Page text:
Illinois also seems to use this law abusively and actually sets traps to catch unaware motorists like me. This trooper was clearly not doing anything emergency related. He was just sitting there with lights flashing for no reason except as an entrapment setup.

The penalties are also outrageous. Mandatory requirement of a court appearance is unfair especially for out-of-towners like me. Also the fines are excessive --$150 to well over $300. Also, a person's license can be revoked and it can affect insurance rates? It is really unbelievable how overzealous the IL police and courts are pushing this.

I agree in principle with the spirit of the law but the aggressive style of enforcement is abusive, unfair and wrong. Anyway I have this ticket and a court date in January. I cannot afford to take time off from work and fly back to Illinois for court appearance. Some have suggested hiring a lawyer. I am totally distressed about this. Anyone have any suggestions on what I should do? Thanks.

Bob
The people who lost their family member, who was volunteering his service as a rural firefighter on the highway by a careless Greyhound bus driver, would probably disagree.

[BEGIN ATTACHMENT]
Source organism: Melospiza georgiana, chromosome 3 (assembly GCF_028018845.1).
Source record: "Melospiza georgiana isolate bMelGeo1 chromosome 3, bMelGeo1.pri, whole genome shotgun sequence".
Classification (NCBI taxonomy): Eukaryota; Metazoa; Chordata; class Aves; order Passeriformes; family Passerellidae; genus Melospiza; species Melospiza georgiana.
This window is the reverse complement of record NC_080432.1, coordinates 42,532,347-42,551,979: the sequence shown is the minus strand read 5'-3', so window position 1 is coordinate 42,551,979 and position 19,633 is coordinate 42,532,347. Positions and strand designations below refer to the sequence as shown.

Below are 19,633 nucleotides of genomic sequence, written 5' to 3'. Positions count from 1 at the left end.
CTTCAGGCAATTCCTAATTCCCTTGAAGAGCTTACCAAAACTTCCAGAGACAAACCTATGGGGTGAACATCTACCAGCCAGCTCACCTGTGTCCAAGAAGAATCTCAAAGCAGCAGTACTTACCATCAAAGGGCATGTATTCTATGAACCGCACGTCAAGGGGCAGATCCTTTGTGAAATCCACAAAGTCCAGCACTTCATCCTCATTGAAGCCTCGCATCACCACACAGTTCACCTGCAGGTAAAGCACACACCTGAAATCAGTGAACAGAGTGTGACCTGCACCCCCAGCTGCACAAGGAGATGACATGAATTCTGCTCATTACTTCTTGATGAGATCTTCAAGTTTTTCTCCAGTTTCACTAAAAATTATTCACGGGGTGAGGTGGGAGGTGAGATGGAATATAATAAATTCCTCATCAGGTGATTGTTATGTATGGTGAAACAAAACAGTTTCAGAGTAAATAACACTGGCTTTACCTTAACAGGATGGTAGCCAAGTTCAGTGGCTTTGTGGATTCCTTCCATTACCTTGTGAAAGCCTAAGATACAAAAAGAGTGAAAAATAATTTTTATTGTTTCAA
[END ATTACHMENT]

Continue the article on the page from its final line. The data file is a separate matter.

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Old 12-09-2008, 11:51 AM
 
Location: Middle America
36,594 posts, read 41,876,404 times
Reputation: 50396
Quote:
Originally Posted by muleskinner View Post
Good luck and I hope it works out for you.I hope you beat it because I have seen them pulling this same stunt on rural highways and imo it is VERY dangerous.Maybe if enough tickets get thrown out they'll move on to something else equally as assinine.They have REALLY cracked down on pickup trucks that have a trailer ball on their bumper saying that it obstructs the view of the plate numbers.ANY excuse to get your money without them having to work for it is becoming their motto.
I got the "Your trailer hitch is obscuring the view of your license plate sticker" ticket years ago, when I was a 16-year old driving my mom's station wagon home from babysitting. That's been a scam for years.

I like Scott's Law in theory, but I really don't think it should be applied as a coffer-filler, when an officer is just sitting by the side of the road waiting to ticket people, not out responding to an actual emergency. The enforcement isn't even in the spirit of the law.
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Old 12-09-2008, 12:21 PM
 
Location: Democratic Peoples Republic of Redneckistan
11,102 posts, read 13,185,633 times
Reputation: 3923
Quote:
Originally Posted by TabulaRasa View Post